A New Vision: Charles Stillman's Motivations to Create the Tuscaloosa Institute for Colored Ministers
While working toward his masters degree at the University of Alabama, Austin Seminary senior Barrett Abernethy worked for First Presbyterian Church, Tuscaloosa, Alabama, the church that Charles Stillman served as pastor when he founded what was then known as the Tuscaloosa Institute for Colored Ministers (now, Stillman College). He found the connection between his academic and church life interesting and he began researching Stillman’s life and explored his motivations to create the school for newly freed slaves.
With ten months of research, Barrett wrote a paper to complete his degree on the history of Stillman’s motivation to create the school. “A New Vision: Charles Stillman’s Motiation to Create the Tuscaloosa Institute for Colored Ministers” was submitted to The Journal of Presbyterian History for consideration. This article, which appeared in the Fall/Winter 2012 issue, is a portion of Barrett’s complete work.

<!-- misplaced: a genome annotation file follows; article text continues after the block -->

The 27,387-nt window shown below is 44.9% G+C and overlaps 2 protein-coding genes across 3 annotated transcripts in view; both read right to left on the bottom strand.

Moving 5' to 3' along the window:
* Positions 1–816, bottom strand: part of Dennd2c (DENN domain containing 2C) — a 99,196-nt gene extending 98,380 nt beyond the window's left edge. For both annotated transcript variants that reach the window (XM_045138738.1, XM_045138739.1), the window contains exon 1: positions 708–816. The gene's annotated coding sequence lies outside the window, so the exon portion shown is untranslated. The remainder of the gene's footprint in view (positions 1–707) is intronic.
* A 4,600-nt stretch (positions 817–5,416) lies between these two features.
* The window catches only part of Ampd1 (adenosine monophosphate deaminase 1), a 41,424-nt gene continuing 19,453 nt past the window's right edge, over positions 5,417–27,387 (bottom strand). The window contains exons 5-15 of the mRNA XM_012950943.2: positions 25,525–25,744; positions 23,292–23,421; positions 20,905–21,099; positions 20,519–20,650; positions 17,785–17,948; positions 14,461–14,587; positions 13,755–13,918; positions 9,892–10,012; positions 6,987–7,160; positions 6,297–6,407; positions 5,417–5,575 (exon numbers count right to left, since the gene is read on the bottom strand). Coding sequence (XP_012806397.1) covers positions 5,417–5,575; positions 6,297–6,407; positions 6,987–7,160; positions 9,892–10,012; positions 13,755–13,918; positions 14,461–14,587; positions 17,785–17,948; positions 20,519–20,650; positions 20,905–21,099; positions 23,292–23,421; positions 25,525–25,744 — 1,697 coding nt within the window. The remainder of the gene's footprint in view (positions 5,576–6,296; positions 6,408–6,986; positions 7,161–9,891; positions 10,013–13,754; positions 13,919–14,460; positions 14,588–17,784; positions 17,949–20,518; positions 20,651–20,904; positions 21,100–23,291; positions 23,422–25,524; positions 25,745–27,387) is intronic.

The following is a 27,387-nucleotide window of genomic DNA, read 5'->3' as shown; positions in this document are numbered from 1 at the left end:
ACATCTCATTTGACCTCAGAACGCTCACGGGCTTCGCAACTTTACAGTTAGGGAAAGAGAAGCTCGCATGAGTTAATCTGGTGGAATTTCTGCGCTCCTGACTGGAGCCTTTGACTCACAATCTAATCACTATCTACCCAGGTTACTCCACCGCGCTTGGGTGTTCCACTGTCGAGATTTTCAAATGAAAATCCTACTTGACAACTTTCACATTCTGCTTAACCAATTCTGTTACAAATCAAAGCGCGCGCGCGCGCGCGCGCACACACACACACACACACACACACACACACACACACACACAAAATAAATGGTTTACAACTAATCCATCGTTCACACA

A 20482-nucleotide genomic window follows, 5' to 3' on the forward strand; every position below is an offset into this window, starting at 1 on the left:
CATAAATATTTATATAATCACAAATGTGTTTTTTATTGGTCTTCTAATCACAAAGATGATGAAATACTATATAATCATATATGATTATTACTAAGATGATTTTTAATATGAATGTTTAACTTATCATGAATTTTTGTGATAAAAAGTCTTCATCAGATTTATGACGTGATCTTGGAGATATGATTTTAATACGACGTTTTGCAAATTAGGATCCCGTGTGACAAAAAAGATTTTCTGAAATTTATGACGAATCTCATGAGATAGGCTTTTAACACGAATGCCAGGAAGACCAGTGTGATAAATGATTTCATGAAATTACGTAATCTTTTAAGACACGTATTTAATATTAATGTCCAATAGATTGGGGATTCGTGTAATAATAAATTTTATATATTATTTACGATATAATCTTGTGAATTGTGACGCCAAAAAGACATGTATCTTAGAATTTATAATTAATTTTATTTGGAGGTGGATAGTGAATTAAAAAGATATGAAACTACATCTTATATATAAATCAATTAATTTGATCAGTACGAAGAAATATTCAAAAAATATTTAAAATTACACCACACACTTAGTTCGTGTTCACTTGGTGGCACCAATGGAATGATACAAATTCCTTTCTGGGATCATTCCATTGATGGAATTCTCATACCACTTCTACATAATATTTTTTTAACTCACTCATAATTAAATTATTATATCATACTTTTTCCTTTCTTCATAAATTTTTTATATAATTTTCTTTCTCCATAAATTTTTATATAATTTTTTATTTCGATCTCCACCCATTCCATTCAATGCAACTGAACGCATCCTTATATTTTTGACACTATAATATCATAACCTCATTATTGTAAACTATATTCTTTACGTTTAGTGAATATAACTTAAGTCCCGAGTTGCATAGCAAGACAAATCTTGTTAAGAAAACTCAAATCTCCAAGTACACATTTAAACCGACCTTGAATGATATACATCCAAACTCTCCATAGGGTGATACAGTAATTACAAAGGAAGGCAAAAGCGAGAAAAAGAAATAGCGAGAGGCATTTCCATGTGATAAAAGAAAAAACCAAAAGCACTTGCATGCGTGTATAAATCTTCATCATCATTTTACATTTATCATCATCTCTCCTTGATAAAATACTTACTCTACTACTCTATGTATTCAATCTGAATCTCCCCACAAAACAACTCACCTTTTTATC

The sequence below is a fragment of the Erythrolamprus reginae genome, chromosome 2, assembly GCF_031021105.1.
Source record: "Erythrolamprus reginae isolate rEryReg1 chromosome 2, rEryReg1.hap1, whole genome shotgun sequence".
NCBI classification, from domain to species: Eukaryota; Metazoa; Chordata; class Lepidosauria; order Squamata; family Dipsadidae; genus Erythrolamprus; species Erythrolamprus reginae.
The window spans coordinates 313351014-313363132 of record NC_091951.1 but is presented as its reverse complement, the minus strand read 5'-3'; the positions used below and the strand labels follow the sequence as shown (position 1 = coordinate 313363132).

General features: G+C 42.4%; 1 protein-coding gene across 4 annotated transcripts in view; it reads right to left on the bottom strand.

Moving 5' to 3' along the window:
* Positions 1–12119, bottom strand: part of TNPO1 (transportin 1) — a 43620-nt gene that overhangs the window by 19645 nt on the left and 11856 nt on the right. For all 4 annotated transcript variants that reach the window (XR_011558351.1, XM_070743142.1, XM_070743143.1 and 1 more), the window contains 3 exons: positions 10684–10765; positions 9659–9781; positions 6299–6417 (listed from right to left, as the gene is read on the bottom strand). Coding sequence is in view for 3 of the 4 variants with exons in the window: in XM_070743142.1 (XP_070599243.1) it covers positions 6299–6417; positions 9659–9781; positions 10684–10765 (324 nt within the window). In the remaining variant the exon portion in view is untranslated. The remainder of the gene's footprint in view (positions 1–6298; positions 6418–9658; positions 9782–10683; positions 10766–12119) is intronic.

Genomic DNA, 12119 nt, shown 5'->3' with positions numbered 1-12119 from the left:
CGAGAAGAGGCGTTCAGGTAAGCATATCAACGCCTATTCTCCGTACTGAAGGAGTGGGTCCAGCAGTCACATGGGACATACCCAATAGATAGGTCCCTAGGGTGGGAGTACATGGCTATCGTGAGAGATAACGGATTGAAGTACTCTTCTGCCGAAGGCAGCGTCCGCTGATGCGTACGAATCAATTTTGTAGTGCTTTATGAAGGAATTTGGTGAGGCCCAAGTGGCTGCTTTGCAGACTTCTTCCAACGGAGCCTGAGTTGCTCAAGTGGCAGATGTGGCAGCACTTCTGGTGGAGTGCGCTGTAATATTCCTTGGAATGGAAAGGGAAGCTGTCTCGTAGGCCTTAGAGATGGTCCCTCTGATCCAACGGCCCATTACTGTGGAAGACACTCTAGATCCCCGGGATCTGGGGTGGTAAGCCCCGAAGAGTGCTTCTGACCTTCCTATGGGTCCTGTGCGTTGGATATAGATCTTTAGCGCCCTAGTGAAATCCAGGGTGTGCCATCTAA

Barrett Abernethy is a senior Master of Divinity student at Austin Presbyterian Theological Seminar and currently serves as the Student Body President. He holds a bachelor's degree from Hardin-Simmons University and a master's degree in history from the University of Alabama.